OSHA Anti-Retaliation Protection Regulations On Hold Until November 1

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OSHA safety equipment

In May, OSHA announced new anti-retaliation protection provisions in conjunction with new reporting requirements. The rule prohibits all employers from discouraging workers from reporting a work-related injury or illness. Under the rules:

  

  • Employers must inform employees of their right to report injuries and illnesses without fear of retaliation. OSHA defines retaliation as “termination, reduction in pay, reassignment to a less desirable position, or any other adverse action.” Clubs should be posting OSHA "It's The Law" worker rights poster (edition April 2015 or later). 
  • Employers also must establish a reporting procedure that does not deter or discourage an employee from reporting work-related injuries and illnesses. These should not be cumbersome or burdensome to the employee.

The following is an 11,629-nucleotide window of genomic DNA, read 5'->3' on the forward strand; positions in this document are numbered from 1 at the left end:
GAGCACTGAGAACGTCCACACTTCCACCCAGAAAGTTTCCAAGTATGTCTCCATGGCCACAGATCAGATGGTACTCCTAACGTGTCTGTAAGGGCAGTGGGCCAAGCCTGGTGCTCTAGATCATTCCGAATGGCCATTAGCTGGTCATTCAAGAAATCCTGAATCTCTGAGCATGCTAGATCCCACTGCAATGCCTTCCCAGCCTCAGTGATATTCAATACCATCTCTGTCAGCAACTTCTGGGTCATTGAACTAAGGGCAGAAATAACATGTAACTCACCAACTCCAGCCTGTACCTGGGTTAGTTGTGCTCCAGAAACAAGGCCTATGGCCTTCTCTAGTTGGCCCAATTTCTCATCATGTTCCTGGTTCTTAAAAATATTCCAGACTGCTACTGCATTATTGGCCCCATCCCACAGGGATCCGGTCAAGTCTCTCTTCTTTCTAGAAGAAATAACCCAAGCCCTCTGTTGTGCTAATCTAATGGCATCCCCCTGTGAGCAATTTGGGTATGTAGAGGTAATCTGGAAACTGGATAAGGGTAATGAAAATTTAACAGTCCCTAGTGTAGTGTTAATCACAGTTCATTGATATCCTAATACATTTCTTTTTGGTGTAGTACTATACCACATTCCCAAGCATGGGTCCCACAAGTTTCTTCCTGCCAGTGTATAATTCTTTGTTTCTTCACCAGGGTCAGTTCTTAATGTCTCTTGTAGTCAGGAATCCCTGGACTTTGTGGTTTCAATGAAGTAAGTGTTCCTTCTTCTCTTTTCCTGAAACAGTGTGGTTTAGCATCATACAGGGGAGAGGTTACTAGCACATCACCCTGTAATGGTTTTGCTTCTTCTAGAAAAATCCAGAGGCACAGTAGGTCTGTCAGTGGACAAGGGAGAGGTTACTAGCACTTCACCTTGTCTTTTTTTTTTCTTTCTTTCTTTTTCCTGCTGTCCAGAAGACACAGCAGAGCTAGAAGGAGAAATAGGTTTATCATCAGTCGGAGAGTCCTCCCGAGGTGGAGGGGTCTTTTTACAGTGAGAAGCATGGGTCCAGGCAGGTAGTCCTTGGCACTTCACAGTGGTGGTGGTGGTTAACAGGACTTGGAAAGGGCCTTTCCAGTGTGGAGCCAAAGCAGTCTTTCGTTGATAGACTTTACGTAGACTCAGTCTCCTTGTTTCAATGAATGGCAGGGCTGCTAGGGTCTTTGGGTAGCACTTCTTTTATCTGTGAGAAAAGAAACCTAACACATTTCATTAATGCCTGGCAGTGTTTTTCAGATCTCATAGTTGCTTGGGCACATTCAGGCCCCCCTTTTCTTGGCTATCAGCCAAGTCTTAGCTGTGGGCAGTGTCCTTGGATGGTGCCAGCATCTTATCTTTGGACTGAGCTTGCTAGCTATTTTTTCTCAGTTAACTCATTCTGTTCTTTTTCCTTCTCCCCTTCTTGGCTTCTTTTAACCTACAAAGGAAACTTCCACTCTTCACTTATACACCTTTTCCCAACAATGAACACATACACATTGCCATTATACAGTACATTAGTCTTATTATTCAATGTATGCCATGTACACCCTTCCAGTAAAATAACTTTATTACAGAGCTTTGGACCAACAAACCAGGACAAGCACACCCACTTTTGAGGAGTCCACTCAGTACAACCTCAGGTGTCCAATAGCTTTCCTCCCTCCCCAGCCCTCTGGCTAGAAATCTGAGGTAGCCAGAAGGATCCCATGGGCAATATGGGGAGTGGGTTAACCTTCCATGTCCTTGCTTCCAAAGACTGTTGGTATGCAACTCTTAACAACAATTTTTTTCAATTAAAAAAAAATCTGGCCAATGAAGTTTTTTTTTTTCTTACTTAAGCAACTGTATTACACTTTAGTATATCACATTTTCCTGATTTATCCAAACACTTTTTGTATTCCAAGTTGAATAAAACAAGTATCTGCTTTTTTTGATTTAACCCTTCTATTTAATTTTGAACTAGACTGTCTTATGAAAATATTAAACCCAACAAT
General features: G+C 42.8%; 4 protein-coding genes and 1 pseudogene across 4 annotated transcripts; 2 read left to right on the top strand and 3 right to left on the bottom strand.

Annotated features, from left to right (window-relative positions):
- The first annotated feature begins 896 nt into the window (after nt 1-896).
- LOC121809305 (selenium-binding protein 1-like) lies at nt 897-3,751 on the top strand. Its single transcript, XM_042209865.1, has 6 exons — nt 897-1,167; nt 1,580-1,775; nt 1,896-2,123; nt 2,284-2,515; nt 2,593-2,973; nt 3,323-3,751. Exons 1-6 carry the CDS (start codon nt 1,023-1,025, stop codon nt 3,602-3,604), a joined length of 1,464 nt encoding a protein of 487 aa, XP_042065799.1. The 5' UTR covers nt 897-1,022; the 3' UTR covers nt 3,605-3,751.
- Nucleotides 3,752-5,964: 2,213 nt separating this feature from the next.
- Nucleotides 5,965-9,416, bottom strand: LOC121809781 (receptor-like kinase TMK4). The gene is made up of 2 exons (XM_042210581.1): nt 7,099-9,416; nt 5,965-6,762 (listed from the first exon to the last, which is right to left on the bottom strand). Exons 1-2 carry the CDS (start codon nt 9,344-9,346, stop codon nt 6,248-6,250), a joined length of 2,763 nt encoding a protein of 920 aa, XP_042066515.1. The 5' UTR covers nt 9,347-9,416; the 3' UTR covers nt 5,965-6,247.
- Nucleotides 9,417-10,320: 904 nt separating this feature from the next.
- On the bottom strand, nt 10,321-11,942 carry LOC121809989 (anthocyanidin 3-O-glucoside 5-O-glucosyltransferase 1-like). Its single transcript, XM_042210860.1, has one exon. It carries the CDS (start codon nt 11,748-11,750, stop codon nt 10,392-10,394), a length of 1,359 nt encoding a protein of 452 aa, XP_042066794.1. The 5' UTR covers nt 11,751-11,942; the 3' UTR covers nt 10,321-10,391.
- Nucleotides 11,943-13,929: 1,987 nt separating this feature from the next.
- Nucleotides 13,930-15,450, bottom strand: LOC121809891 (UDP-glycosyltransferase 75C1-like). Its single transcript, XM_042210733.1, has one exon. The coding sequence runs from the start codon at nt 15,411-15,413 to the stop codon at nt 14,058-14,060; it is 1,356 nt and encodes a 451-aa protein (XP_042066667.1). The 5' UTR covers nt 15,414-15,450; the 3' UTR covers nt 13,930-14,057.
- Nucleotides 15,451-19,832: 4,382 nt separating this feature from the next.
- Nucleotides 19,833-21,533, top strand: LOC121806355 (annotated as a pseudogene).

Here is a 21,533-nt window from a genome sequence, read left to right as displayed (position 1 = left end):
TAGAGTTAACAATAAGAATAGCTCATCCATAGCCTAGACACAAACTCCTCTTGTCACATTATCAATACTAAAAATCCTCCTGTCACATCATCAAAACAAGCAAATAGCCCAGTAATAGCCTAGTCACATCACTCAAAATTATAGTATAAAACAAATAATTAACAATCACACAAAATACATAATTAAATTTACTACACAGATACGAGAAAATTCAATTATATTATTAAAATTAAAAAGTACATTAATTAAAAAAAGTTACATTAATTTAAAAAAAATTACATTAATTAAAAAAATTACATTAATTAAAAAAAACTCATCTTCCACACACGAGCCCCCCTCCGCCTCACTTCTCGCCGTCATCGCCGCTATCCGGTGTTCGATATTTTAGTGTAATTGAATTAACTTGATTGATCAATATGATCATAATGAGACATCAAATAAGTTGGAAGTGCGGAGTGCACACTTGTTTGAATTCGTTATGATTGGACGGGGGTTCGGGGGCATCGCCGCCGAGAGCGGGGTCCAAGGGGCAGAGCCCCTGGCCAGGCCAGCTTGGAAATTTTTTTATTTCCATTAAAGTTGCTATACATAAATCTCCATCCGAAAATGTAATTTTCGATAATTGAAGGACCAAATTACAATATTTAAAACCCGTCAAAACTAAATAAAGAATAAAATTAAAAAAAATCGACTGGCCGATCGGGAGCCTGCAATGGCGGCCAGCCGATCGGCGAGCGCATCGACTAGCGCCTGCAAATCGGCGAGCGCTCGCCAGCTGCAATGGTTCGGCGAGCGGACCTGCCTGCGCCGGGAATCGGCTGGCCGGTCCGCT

• Lastly, the rule clarifies the existing implicit requirement that an employer’s procedure for reporting work-related injuries and illnesses must be reasonable, and cannot in anyway deter or discourage employees from reporting such instances. The rule also delved into workplace safety incentive programs and how these should be an area of concern if they have the effect of dissuading the reporting of injuries and illnesses. 

The final rules regarding anti-retaliation were slated to become effective August 10, but are now delayed until November 1, 2016. OSHA announced the delay in enforcement in an effort to provide more compliance information to employers. 

Meanwhile, several business groups have challenged the legality of the rule in the US District Court and requested an emergency injunction to stop it from becoming effective.

It is important to note that the employer reporting requirements were not delayed and will become effective as scheduled. 

Posted by Will Flourance at 07/26/2016 03:16:53 PM | 


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